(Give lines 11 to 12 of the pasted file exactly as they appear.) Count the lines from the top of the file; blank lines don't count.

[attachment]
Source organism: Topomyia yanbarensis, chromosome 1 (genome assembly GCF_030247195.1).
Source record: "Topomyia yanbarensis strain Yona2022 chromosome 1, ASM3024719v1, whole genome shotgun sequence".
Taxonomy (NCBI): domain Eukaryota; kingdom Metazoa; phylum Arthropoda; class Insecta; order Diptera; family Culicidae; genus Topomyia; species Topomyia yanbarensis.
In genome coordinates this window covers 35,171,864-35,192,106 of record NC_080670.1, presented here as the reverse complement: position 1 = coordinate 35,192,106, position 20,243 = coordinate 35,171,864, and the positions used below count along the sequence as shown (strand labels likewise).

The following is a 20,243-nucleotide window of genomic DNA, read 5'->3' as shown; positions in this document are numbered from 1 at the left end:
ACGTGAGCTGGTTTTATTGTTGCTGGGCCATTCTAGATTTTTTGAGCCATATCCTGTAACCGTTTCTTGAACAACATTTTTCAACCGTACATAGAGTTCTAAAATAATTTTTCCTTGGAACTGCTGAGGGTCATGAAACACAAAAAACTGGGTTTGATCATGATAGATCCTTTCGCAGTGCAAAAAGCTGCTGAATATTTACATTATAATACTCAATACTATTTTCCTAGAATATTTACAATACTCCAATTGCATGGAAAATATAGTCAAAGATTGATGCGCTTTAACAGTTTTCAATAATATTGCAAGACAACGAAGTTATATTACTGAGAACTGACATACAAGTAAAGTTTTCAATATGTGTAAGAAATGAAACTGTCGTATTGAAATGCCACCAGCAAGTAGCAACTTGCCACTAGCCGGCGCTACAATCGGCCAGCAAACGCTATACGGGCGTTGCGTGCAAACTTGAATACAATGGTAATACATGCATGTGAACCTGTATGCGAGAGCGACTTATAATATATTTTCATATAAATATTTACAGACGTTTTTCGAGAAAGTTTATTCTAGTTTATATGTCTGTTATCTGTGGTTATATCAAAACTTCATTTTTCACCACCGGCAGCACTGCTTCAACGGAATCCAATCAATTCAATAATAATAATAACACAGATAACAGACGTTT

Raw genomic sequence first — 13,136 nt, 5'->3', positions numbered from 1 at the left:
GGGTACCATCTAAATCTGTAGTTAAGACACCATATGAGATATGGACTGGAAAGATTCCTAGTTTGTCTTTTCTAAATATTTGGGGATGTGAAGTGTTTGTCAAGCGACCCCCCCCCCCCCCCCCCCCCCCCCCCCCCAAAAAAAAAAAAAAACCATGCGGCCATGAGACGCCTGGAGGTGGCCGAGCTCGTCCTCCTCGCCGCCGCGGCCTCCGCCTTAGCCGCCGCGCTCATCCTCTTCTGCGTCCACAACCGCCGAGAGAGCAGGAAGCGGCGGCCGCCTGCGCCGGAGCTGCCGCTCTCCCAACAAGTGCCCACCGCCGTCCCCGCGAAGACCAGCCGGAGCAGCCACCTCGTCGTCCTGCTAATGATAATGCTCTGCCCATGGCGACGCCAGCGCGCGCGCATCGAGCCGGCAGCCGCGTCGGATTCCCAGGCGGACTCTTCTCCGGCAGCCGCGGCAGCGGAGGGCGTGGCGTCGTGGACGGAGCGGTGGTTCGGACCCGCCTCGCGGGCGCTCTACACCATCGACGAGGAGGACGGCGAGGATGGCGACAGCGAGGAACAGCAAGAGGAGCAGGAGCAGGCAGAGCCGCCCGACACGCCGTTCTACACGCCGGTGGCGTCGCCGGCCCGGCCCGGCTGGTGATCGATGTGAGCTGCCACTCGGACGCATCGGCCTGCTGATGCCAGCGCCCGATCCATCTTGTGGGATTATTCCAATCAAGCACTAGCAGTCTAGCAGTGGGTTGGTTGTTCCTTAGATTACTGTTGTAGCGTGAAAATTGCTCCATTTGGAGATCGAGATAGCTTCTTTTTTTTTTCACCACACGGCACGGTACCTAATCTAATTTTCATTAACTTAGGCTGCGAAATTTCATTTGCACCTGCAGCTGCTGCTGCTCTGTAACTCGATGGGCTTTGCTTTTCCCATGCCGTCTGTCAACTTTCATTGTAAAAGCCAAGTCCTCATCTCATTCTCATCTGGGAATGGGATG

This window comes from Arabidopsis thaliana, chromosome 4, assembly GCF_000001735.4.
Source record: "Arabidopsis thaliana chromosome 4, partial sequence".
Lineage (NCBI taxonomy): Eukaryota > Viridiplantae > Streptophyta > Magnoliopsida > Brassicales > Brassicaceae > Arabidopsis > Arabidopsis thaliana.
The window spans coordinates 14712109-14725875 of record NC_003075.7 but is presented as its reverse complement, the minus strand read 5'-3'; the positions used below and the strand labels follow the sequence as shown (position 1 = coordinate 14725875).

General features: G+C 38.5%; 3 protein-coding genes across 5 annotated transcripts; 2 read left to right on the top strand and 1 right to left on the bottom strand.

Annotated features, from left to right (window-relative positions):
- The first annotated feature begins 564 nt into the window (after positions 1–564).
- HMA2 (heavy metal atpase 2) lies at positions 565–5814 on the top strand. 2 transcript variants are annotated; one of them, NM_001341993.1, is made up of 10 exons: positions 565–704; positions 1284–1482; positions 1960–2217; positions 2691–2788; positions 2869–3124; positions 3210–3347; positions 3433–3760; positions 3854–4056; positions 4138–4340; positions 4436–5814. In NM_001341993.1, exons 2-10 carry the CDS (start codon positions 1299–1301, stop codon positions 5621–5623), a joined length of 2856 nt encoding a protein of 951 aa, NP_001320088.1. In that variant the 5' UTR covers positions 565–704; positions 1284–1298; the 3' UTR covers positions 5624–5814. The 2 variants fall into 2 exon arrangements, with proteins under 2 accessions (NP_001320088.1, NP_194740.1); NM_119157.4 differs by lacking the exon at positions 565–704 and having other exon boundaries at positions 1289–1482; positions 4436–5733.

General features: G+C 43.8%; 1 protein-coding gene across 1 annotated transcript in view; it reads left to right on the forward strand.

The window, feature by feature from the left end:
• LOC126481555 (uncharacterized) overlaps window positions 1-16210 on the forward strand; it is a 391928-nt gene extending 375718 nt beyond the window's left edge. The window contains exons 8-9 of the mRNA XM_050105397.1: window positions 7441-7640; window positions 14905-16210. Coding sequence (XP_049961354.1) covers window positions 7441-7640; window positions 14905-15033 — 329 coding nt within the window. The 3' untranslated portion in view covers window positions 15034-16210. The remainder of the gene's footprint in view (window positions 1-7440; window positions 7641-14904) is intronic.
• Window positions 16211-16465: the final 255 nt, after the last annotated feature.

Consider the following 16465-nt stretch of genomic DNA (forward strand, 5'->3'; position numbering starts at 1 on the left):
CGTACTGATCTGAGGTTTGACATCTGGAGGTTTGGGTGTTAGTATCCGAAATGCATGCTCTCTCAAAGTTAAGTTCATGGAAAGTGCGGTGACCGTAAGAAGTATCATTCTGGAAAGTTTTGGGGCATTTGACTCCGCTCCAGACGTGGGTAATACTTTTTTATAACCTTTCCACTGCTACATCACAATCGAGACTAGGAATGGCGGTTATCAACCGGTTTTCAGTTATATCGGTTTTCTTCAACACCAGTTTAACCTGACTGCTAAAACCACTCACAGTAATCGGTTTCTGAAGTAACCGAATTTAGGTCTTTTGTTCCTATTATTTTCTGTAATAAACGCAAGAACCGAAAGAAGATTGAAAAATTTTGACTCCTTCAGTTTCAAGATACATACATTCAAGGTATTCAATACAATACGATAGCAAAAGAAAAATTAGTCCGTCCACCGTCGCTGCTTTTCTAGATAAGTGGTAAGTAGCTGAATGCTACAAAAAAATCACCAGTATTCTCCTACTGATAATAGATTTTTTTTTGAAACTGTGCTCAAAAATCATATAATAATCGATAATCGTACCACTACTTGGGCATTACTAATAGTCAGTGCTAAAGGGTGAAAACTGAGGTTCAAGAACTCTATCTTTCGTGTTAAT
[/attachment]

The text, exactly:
Lineage (NCBI taxonomy): Eukaryota > Viridiplantae > Streptophyta > Magnoliopsida > Brassicales > Brassicaceae > Arabidopsis > Arabidopsis thaliana.
The window spans coordinates 14712109-14725875 of record NC_003075.7 but is presented as its reverse complement, the minus strand read 5'-3'; the positions used below and the strand labels follow the sequence as shown (position 1 = coordinate 14725875).